I am implementing the Stochastic spread method for pairs trading by Elliott et. al (2005).

The procedure consists of modeling the spread between two stocks, log(P1)-log(P2), as a mean reverting process, calibrated from market observations.

The hidden state process for the spread can be written like this:

x_{t+1} = A + Bx_t + Ce_{t+1}

The observation process is:

y_t = x_t + D*w_t

Both e_t and w_t are i.i.d. Gauusian N(0,1).

Elliott gives the Kalman filter equations in his paper, which I have implemented in my code for the updating step:

function [xt_t,st_t,xt_tm,kt,st_tm]=EMupdate(DATA_t,xt_t_m1,st_t_m1,A,B,C2,D2)


xt_t is x_{t|t}

xt_t_m1 is x_{t-1|t-1}

xt_tm is x_{t|t-1}

st_t is s_{t|t} (the MSE, denoted as P in e.g. Hamilton (1994))

st_t_m1 is s_{t-1|t-1}

st_tm is s_{t|t-1}

kt is the kalman gain for time t

DATA_t is the observed data for time t, y_t

A, B, C2, D2 are the estimated parameters (which I have estimated using the EM algorithm in another code).

This update step is done every time a new data point arrives. I am storing all the x's, s's and k's in vectors. I am supposed to compare y_t with x_{t|t-1}, and given a large deviation of the two, a trade should be initiated. However, the two follows each other very closely, and I am unsure whether I have done something wrong:


Can someone see if I am doing wrong? Please tell me if I should link more of my code.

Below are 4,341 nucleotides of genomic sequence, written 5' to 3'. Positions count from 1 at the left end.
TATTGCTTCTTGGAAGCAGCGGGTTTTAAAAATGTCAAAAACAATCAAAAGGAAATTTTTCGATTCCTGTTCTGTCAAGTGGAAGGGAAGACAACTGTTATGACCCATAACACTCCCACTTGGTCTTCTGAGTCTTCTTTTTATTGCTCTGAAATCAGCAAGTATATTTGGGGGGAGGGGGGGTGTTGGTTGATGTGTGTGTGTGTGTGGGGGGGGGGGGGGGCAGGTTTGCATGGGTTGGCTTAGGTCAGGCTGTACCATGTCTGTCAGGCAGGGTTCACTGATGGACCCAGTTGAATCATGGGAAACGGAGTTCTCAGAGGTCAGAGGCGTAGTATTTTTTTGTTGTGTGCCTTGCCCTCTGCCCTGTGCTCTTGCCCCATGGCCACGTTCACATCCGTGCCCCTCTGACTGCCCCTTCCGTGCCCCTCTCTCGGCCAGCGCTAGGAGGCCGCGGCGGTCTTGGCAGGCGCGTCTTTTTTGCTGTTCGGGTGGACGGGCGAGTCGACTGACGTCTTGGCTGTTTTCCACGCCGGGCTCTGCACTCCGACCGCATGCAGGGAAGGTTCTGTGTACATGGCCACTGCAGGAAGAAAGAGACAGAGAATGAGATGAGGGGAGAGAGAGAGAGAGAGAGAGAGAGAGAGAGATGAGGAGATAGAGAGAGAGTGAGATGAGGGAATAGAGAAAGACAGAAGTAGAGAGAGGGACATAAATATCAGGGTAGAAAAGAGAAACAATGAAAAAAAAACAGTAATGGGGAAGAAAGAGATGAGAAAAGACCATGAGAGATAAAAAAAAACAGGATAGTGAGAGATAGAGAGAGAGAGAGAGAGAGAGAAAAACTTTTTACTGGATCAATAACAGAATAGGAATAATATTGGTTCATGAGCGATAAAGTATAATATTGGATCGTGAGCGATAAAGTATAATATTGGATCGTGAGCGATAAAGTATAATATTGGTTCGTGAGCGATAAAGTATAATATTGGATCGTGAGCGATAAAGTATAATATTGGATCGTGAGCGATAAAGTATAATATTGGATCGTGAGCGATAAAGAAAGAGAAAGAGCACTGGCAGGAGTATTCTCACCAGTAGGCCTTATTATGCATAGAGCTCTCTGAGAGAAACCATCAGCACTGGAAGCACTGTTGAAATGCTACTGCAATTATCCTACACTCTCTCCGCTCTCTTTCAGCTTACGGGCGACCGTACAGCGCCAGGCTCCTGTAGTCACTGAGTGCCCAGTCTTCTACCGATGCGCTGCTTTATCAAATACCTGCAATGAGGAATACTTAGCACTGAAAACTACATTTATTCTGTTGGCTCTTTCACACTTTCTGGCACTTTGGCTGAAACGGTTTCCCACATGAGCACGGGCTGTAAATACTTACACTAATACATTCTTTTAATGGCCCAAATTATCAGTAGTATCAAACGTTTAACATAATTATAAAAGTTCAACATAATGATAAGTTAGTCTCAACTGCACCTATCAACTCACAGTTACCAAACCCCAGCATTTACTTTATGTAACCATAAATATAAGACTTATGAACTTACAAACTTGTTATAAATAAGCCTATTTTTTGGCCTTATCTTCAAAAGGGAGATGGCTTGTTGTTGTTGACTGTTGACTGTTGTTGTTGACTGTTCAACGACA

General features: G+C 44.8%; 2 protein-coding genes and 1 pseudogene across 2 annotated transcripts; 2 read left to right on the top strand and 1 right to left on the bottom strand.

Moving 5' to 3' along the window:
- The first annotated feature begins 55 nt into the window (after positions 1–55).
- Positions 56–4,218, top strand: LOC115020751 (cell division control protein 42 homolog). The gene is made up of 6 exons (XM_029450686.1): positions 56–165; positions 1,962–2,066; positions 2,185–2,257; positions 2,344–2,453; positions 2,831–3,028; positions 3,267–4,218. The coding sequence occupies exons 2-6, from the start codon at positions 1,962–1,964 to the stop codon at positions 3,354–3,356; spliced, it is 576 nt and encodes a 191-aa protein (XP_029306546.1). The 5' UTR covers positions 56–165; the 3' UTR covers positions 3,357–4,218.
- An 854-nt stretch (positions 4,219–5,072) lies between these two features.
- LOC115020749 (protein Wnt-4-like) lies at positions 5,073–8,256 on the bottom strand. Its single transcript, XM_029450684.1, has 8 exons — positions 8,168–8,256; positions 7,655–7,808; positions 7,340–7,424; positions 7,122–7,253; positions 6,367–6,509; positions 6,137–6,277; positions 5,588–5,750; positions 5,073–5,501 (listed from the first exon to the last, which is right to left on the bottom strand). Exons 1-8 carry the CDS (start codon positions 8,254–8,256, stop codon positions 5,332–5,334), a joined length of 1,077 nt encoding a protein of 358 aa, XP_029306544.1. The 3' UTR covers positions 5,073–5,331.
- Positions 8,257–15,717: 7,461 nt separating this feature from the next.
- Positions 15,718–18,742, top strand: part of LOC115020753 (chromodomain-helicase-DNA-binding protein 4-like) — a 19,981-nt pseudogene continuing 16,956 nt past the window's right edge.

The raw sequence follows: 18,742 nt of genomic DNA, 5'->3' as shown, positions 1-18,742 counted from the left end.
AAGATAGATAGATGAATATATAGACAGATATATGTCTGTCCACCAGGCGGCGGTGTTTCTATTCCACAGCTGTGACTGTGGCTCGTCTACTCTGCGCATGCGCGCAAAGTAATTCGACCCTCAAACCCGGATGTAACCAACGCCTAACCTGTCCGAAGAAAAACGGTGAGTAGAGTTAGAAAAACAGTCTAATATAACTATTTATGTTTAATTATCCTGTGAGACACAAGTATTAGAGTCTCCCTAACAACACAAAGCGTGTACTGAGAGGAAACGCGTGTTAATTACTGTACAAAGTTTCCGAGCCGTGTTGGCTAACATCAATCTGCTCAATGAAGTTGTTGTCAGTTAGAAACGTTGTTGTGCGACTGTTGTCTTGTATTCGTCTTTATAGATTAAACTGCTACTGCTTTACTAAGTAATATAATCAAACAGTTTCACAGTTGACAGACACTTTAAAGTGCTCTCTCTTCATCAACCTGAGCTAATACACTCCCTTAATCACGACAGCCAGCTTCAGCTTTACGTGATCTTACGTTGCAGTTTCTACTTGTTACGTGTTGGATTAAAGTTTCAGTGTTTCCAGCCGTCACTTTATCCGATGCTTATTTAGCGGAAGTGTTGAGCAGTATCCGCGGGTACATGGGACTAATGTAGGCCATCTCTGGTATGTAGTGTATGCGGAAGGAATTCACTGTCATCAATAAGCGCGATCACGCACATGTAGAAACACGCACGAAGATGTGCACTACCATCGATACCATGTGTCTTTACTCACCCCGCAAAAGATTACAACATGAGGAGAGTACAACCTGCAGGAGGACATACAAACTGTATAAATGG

UPDATE: My procedure: (P is the same as s above)

  1. To generate the spread between two stocks, I take the difference between the log-prices: y=log(p1)-log(p2).

  2. I set a training period of 252 days, where I estimate the initial parameters (A, B, C2 and D2) using the EM algorithm. I implement the EM algorithm using all the data for the training period; that is y(1), y(2), ..., y(252) as well as initial guesses for A, B, C2 and D2:

2a. I set x_{1|1}=y(1). Furthermore I set the MSE, P_{1|1}=D2, my initial guess for D^2.

2b. I recursively calculate Kalman filters, x_{t|t}, x_{t+1|t}, P_{t|t}, P_{t+1|t} and k_{t} for all t=1...252 (the entire training period) using my initial guesses for A, B, C2 and D2.

2c. After I have calculated the kalman filters for the entire training period, I (backward) recursively calculate Kalman smoothers for the entire training period as well: t=1...252. These are x_{t|T}, P_{t|T}, P_{t,t-1|T} and j_{t}.

I then compute the log-likelihood value and the updated values for A, B, C2 and D2. Then I repeat the steps from 1 until the log-likelihood converges and I obtain optimal values for A, B, C2 and D2.

Is it correct to calculate Kalman filters for the entire training period before starting to calculate Kalman smoothers? Or should I, for example, calculate Kalman filters up till t=2, then Kalman smoothers for T=2, then Kalman filters up till t=3, then smoothers for T=3 etc.?

  1. Now I have values for A, B, C2 and D2 and can begin my testperiod, also 252 days. I don't update my estimates for A, B, C2 and D2, but keep them constant. For each new observation I can compute Kalman filters (the same as in 2b). Finally I can compare y(t) to x_{t|t-1} for the training period.